While the rest of the world may be impressed with the healthy changes I’ve made, my own children remain blase, unimpressed, and/or snarky.
(One would think they’d be happy about the fact that they may not have to provide expensive medical care for me way down the road someday – but apparently they weren’t going to do that anyway.)
Here’s a sampling of what I’ve heard from them lately…
On what I’m currently making for dinner:
- “Ugh – who in the hell would eat that?”
- “Don’t you know by now, Mom, that you don’t really know how to cook meat. It’s always dry, tough & way too chewy.” (might have something to do with the fact you want your steak medium-well, no?)
- “Are you sure that isn’t already spoiled?” (said about a perfectly-fine pepper from the farmer’s market that wasn’t perfectly polished/waxed first)
- “Um…no thanks, I’ll make my own (insert packaged, overly-processed pile of crap) instead.”
- “When are you going to make something we’d like to eat, too?”
…and the ever popular
On what I look like these days:
- “It looks fine, Mom.” (said about the shirt that’s hanging off one shoulder, Flashdance-style)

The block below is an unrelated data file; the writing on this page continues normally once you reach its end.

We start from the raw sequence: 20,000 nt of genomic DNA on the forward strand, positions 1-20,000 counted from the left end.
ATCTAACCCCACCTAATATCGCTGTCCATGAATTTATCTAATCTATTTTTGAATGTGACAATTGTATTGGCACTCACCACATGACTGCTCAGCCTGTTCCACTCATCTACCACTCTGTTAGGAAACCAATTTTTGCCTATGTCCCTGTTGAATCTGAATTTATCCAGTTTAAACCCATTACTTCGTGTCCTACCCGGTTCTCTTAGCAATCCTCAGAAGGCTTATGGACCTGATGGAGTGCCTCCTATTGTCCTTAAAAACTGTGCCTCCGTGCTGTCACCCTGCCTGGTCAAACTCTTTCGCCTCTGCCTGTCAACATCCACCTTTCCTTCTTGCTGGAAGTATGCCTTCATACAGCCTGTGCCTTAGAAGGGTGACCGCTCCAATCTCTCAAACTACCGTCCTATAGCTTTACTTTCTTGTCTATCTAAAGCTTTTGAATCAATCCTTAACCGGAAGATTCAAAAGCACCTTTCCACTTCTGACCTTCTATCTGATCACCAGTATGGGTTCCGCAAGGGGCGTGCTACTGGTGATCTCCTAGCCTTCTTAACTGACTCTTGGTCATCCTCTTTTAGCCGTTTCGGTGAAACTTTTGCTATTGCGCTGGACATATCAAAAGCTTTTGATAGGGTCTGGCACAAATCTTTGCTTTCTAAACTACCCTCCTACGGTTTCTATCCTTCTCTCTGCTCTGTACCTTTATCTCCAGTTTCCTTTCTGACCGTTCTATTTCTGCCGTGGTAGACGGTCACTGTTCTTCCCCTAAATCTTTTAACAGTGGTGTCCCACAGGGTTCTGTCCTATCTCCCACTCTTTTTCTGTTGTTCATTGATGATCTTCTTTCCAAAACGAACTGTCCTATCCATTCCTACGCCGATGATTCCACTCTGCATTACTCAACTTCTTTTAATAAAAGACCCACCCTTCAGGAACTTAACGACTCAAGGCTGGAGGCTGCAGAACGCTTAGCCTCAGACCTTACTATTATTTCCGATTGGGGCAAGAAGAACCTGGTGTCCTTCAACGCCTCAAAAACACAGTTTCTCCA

- “I figured that was my package of new underwear ’cause you hate pink.”
- “You look the same to me. Only you have [more grey hair/are wearing too much black/your clothes don’t match/a hideous shirt on/shouldn’t be wearing those shoes]”
- “I really don’t want to hear about the size of your new pants, Mom. Ever.”
And in general (when I say this is a lifestyle, not a temporary ‘diet’ I’m on):
- “Aren’t you ever going to have [doughnuts/brownies/ice cream/sushi rolls/pasta/bourbon/etc.) again? That’s just STUPID.” (accompanied by optional eye roll or dismissive shrug)
That said? I haven’t seen either kid consume a bowl of cereal in weeks. My daughter’s now gravitating to my breakfast food of choice (Aidell’s chicken-apple sausages). My son’s cut way back on the pre-packaged dried chow mein. My roasted veggies mysteriously disappear from the pan when I turn my back. And I’m seeing things like ‘lettuce’ ‘tomatoes’ and ‘fruit’ show up on the grocery list whiteboard on the refrigerator.
And I was never doing this to impress either (staunchly resistant) teenager anyway, was I?
Nope, never ever was.
So I’m making what I want to eat for dinner most days. Buying the pink underwear for me, not my daughter. And keeping the teflon teenage-impervious suit on 24/7.